TAMPA, FL. It’s a controversial school safety measure in the wake of the tragedy. But five years after armed school custodians became part of Florida school security, we wanted to know, is it working?

“Absolutely,” said Polk County Sheriff Grady Judd, who appointed a guardian in his county several years before the Parkland shooting.

His program, he said, became the basis for the state’s guardianship program.

“Yes,” Hillsborough County School Police Chief John Newman said without hesitation.

“Well, how many mass casualties or active shooters have we had at school since Stoneman Douglas? None,” replied Pinellas County Sheriff Bob Gualtieri.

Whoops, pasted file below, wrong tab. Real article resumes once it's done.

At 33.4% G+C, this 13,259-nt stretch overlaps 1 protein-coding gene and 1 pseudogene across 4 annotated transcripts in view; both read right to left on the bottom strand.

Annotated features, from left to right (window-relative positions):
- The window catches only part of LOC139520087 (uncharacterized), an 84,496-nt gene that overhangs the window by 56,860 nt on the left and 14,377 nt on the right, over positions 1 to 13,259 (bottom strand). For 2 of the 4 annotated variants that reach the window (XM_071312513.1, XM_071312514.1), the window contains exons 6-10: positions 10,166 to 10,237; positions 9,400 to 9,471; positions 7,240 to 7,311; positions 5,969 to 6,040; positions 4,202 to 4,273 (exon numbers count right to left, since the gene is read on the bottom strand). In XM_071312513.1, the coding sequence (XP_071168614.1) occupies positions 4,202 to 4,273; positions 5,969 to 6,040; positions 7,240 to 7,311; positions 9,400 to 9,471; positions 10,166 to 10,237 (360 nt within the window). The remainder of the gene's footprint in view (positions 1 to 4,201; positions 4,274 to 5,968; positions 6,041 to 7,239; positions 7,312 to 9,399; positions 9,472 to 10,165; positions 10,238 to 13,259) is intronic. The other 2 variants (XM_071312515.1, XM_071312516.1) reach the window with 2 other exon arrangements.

All three Florida law enforcement leaders are big fans Coach Aaron Feis’ School Guardian Program. The program was named after one of the adults killed in the 2018 Valentine’s Day shooting at Marjory Stoneman Douglas High School in Parkland, Florida.

This gives school districts the option to hire less expensive armed security guards instead of law enforcement officers or school resource officers for campuses. A year after approval, the program expanded to include teachers who could be armed while on campus.

The program was created as a more affordable version of a law passed in response to the Parkland shooting that required districts to have at least one one-armed person on every school campus to protect students and staff in the event of an active shooter.